#24. intermission (dir. John Crowley)

An Irish comedy that doesn’t take itself too seriously at all. What we have here is a collection of numerous stories (11, I believe) set in Dublin that stem from one single circumstance: when John (Cillian Murphy) breaks up with Deirdre (Kelly Macdonald) to “give her a little test.” His plan backfires and sets off a constant stream of conflicts & stories concerning all the people around them. One of those people is Lehiff (Colin Farrell), a career criminal working on his next heist and the detective (a very loose and free Colm Meaney) who will stop at nothing to nab him. At its core, “intermission” is a love story, but it brilliantly portrays all of the repercussions surrounding its opening scene and cleverly illustrates how our lives intersect and relate to one another. You get a great sense of the Irish setting and the unique people who inhabit it — a great, diverse collection of characters to watch here. Though it may take some time to adapt to the very thick accents, the film is a non-stop rollercoaster ride, filled with great comedic performances that keeps you on your toes.

#23. Scotland, PA. (dir. Billy Morrissette)

I absolutely love this movie! A modern re-telling of Shakespeare’s classic tragedy, “Macbeth” set in the 1970’s in…you guessed it, Scotland, Pennsylvania. If you’re familiar with the classic play, you will surely get much more out of this ingenious adaptation. If you aren’t into the Bard, I think you’ll still enjoy the film on its own. Hard-working Joe McBeth (James LeGros) works at a hamburger stand with his much more ambitious wife, Pat (the gorgeous Maura Tierney). Pat is convinced that they can do a much better job at running the place than their kind, but short-sighted boss, Norm Duncan (James Rebhorn) and concocts a plan to do away with the owner (a very comedic & clever scene) and take over the establishment. Most of the elements of the “Macbeth” play are here and part of the fun is seeing how Morrissette modernizes it all. The three weird sisters are three pot-smokers who foresee the future with a magic 8-ball, Macduff is re-created into a vegetarian detective (Christopher Walken) investigating the murder, and the connections keep going and going. Maura Tierney is a fantastic Lady Macbeth here — she is smart, sexy and sinfully ambitious (“We’re not bad people, Mac…just underachievers”). Her chemistry with LeGross is terrific and the two have captured the essence of the relationship that was the Macbeths. But more importantly, the film is just downright funny. The soundtrack of 70’s Bad Company tunes throughout fits very well and adds the perfect mood. The eclectic mix of characters in this small town is great fun to watch and seeing how Morrissette gets the most out of the original story with his crazy, dark script and humble setting is pure pleasure.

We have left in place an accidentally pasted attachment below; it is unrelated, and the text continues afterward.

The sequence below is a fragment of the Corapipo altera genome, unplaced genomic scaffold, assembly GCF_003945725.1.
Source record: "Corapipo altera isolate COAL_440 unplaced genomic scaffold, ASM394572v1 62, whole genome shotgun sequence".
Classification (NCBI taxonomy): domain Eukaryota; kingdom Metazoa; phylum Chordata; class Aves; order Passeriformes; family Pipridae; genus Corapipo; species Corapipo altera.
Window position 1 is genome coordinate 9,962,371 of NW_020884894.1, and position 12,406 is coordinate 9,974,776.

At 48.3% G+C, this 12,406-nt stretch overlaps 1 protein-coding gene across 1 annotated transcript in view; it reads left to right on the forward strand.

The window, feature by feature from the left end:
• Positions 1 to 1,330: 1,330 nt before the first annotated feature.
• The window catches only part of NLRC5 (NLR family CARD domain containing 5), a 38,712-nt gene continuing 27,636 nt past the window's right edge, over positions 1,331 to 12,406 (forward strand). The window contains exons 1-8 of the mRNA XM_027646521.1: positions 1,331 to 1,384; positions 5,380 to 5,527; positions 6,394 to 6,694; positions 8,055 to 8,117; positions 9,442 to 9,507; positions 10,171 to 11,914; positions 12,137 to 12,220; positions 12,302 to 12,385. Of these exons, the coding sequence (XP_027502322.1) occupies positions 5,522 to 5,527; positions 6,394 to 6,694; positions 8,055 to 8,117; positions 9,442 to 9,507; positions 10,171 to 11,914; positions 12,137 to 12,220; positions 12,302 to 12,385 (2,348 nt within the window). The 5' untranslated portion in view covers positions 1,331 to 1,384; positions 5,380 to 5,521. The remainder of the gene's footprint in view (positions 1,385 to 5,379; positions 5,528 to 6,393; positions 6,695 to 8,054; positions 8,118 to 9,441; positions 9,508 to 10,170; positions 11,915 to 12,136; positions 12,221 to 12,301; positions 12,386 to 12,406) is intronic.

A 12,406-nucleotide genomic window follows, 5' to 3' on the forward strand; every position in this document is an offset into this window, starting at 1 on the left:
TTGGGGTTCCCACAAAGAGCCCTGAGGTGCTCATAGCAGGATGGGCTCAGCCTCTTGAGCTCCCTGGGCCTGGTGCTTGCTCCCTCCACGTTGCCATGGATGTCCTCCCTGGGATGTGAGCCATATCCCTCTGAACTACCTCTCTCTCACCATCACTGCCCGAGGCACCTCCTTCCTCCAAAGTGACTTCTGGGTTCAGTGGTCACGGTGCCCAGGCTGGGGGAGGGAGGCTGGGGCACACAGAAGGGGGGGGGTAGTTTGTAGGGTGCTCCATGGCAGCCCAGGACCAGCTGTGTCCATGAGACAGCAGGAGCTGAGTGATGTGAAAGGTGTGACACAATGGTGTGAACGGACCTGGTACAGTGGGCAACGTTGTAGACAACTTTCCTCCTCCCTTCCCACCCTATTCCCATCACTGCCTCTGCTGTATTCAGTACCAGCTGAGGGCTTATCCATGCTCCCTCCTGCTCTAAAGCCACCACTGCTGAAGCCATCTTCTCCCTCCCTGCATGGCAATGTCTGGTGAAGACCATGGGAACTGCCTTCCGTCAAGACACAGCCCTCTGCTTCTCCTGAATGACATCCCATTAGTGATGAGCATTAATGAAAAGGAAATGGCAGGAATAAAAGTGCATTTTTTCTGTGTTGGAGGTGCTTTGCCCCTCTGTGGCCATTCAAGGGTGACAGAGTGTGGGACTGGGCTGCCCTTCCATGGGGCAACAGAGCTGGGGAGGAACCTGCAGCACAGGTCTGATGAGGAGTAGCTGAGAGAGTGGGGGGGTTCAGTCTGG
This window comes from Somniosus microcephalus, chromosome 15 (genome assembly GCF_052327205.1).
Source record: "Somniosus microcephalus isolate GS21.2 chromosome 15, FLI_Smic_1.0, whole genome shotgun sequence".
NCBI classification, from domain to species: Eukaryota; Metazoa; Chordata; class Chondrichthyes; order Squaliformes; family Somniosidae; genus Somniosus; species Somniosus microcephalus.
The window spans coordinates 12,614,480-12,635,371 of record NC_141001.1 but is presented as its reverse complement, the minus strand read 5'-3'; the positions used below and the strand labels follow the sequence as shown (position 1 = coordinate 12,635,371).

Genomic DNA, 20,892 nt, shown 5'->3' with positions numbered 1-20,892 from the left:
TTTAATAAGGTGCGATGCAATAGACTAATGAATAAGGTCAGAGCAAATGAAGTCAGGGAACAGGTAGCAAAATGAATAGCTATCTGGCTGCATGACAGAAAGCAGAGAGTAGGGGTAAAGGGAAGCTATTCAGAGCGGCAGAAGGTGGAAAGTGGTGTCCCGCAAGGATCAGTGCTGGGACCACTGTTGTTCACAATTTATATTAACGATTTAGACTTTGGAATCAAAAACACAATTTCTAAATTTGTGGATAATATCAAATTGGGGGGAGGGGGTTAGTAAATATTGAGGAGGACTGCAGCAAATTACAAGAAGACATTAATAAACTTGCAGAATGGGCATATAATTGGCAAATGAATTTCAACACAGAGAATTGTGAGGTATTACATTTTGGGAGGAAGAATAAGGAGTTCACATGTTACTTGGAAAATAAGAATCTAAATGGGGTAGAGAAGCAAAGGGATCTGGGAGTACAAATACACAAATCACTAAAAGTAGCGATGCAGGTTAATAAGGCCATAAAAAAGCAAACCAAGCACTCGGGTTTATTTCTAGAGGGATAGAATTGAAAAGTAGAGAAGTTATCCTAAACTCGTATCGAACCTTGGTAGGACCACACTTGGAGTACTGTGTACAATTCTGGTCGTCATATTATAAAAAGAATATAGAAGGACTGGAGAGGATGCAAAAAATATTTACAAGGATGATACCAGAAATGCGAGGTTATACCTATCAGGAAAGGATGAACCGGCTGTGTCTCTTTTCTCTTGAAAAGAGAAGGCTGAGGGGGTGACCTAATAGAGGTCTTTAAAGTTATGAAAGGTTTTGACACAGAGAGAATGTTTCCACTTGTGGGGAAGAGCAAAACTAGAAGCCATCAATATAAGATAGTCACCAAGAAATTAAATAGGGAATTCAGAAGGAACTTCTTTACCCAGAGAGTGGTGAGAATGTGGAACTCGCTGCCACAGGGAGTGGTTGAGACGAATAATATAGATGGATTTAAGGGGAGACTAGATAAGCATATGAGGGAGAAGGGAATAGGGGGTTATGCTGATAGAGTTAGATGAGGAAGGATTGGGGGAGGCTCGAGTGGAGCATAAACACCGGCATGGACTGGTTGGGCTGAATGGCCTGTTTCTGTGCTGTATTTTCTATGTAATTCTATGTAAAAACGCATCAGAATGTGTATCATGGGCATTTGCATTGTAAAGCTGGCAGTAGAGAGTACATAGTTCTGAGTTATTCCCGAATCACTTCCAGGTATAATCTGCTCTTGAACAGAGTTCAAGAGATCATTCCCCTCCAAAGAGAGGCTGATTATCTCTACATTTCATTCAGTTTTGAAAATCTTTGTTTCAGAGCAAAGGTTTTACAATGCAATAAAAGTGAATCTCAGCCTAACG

#22. Zoolander (dir. Ben Stiller)

I am aware of how ridiculously absurd this movie is. That said, I can’t help but find this movie hilariously funny. Ben Stiller plays Derek Zoolander, an incredibly dim-witted fashion model who was once at the pinnacle of the industry and now finds himself fading and at the end of his career. He is brainwashed by the evil fashion guru Mugatu (Will Ferrell) to kill the Prime Minister of Malaysia – so no, the film doesn’t take itself seriously at all. Owen Wilson plays Hansel, Zoolander’s chief competition and the fashion industry’s next hot model, usurping Zoolander of his title. The rivalry here is great fun to watch and Stiller and Wilson, we know, work well together. Stiller has created a very engaging character here too — from his walk, to his speech to his contorted facial expressions…he truly does something entirely different. There are some amusing cameos and most of the laughs stem from a combination of Zoolander’s complete stupidity, his obscene vanity and childish vulnerability. His budding romance with Matilda (Christine Taylor) gives the movie its love story, which has its own unusual arc. His “Derek Zoolander Center For Kids Who Can’t Read Good And Wanna Learn To Do Other Stuff Good Too” always makes me laugh, as does the infamous “Walk Off” scene. The one-liners and outlandish, silly scenes are relentless — but in the end, it delivers what it sets out to do and that is make us laugh. For serious!

#21. Old School (dir. Todd Phillips)